Climbing 4 PTSD: Air Force Veteran and friend determined to get better treatments for PTSD

Allen Zeitlin
Allen Zeitlin

Allen Zeitlin is a third year med student at Michigan State University in Grand Rapids, with interests in psychiatry and neurology. This has a lot to do with the time he spent in the Middle East, serving in the military. “I remember when I joined the Air Force,” Allen recalls, “it was before 9/11. I was 18 years old and naive and thought, ‘We’re at this time of unheralded peace in American history. And then everything changed─suddenly we were in 2 wars.

"I feel very lucky that I was able to walk away from this military experience unscathed,” says Allen, who was in the Middle East in the early 2000s. He didn’t see a lot of combat because his job was to repair aircrafts. “We worked on cargo planes to bring the troops to the front lines,” he explains. “I remember seeing the wounded soldiers, and it made quite an impression on me at the time.”

When Allen’s military duty ended and he returned to the States and to college, he faced an intense transition back into civilian life. While he didn’t actually suffer from post-traumatic stress disorder (PTSD), he found returning from the pressures and responsibilities of military life to a more carefree student life to be a very daunting transition. At school he had the opportunity to meet other veterans his age, and joined a group called Student Veterans of America (SVA). It was there he started to hear more stories from vets that returned from the military with PTSD.

“One of the troubles with PTSD and military members is that you have to have this image of toughness ─ so then how do you deal with PTSD?"

Allen realized that the stigma of mental illness in the military prevented people from disclosing until after they returned home. “It just wasn’t talked about,” says Allen. “One of the troubles with PTSD and military members is that you have to have this image of toughness ─ so then how do you deal with PTSD? How do you go tell your sergeant or captain you’re having trouble coping?”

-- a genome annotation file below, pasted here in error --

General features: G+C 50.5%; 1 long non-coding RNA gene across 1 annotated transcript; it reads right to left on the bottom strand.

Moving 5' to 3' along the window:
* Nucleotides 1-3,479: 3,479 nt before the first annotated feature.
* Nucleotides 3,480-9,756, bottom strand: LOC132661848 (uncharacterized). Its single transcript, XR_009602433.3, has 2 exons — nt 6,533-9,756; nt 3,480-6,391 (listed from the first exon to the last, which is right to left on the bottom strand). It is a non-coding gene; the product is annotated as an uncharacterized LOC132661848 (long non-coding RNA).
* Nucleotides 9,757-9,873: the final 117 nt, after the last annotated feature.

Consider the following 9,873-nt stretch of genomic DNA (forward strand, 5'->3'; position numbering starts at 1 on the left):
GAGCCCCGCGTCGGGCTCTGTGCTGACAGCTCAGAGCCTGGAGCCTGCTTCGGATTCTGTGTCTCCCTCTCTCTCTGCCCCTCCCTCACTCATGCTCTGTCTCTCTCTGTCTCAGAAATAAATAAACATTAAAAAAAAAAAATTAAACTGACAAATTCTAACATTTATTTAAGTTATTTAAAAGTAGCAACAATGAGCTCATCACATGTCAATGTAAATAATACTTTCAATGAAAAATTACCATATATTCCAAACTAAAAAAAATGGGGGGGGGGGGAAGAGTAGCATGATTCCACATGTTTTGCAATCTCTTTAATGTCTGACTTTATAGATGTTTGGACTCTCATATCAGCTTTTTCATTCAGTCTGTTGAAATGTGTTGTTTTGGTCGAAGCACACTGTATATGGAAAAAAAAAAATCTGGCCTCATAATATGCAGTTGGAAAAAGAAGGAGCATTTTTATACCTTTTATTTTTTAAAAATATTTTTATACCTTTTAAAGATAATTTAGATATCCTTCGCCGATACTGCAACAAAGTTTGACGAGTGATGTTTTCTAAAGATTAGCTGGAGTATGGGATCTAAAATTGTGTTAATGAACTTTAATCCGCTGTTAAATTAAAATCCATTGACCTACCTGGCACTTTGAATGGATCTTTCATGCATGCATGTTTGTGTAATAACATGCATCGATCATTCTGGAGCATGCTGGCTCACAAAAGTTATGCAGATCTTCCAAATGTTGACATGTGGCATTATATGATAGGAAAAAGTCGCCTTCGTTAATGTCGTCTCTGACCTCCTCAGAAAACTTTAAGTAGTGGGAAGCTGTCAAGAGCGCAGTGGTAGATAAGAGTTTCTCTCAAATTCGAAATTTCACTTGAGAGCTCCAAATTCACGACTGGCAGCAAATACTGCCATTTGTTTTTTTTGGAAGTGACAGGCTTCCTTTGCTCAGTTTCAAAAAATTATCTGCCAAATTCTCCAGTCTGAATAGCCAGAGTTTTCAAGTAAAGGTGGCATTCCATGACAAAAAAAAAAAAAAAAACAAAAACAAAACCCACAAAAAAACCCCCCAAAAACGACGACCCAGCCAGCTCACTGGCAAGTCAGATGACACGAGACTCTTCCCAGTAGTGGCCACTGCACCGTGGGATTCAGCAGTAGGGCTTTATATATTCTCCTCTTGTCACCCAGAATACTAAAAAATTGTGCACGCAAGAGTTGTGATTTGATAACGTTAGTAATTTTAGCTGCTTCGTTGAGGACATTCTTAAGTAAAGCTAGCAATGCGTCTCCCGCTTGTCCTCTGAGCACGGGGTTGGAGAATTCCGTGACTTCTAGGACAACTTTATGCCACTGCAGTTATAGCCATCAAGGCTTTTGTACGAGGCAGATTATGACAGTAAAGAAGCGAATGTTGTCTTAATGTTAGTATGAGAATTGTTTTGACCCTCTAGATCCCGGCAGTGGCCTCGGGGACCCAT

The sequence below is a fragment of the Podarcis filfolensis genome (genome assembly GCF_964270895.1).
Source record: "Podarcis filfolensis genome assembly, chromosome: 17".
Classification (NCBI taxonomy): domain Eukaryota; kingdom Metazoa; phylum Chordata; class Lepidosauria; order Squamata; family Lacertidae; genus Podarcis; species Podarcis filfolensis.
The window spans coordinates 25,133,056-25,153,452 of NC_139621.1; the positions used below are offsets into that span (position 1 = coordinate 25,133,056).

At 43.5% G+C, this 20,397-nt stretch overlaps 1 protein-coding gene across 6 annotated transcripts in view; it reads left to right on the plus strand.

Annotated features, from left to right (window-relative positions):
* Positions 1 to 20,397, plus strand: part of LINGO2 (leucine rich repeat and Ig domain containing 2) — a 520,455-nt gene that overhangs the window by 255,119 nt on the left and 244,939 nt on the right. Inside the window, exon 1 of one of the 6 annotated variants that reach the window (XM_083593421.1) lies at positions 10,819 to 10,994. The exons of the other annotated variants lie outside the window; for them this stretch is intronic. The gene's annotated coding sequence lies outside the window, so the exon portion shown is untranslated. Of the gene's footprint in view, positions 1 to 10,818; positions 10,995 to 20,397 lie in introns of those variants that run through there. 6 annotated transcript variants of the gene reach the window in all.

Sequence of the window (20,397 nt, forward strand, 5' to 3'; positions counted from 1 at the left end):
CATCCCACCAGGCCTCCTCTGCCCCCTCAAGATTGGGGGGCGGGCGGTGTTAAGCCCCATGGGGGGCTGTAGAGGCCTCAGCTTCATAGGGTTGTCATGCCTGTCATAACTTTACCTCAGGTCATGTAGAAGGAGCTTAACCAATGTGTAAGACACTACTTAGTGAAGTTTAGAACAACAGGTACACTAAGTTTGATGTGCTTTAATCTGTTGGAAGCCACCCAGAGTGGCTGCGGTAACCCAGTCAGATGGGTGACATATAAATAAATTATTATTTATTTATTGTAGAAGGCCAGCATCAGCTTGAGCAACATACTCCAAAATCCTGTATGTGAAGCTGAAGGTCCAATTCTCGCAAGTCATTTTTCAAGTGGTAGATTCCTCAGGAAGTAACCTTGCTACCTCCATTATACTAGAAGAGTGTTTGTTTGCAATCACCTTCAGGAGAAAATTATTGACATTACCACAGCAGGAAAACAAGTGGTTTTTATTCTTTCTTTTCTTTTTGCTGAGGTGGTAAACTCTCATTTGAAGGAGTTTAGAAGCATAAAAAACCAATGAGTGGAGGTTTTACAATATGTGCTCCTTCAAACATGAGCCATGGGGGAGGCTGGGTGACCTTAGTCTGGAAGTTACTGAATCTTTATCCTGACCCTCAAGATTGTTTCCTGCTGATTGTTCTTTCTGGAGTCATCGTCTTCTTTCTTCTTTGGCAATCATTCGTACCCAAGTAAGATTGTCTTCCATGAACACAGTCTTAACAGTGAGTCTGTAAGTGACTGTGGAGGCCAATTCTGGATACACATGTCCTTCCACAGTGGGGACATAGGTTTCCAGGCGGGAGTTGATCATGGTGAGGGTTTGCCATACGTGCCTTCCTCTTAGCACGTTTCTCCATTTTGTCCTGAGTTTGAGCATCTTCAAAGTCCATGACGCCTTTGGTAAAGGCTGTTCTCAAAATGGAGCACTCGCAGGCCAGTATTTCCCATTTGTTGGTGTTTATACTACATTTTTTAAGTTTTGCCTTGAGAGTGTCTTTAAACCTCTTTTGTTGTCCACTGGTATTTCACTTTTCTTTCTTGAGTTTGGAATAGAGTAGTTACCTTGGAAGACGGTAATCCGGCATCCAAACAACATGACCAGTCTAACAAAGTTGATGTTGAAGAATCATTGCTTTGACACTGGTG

When Allen became involved in rock climbing in his home state of Michigan, he met Charles Hamel who would become his climbing partner and ultimately his partner in this PTSD crusade. Inspired and driven to do their part in helping to get better treatments for PTSD, they decided to create a rock climbing charity event called “Climbing 4 PTSD”. The SVA pointed them in the direction of the Brain & Behavior Research Foundation so that 100% of the money raised will go to Foundation-funded research.

This December, Allen and Charles will travel to Mexico to free-climb North America’s second longest sport route. At 2,300 feet, this vertical climb will take approximately 10-12 hours. “There should be some ledges to rest in between, but we are really pushing ourselves to the limits of our ability,” he says. “We thought that doing something this challenging might help to inspire other people.”

Allen hopes that their donation will help find better treatments with fewer side effects through NARSAD Grant-funded research. “I think one of the things with PTSD, is that in a certain sense the trauma becomes an event that takes away your life.” Allen says, “Medication has certainly helped many people, but at the same time some clinicians brush off side effects [like sexual side effects or weight gain], but these can be a big deal in a person’s life."

Allen and Charles look forward to their rigorous endeavor in a few weeks: “The thing that made me and Charles want to raise money for PTSD is the invisible scars of combat. After returning from the military,” Allen says, “I felt I walked away from it all so extremely lucky. I feel I owe a debt to those suffering [from PTSD].  And I hope our effort might help to inspire others to take action too.”

Article comments

Dear Allen & Charles, I think what you are doing is wonderful. I do suffer from PTSD from sexual abuse and since 9/11 have been very concerned about PTSD in soldiers returning from war. Thank you so very much for bringing PTSD in soldiers into the light. I believe that people with a mental illness are still stigmatized. A war against this stigmatization needs to be waged. I believe these invisible scars of combat especially needs to be addressed because of the sheer number of men and women affected by it. Thank you for thinking big and for your past and future climbs. I try to do my part by talking to undergraduate and graduate students about mental illness and by trying to humanize it and smash some myths. It is something very small. I am very happy about both of your big eforts to do the same thing. Thank you again - and may you both go on many climbs and may they be safe.

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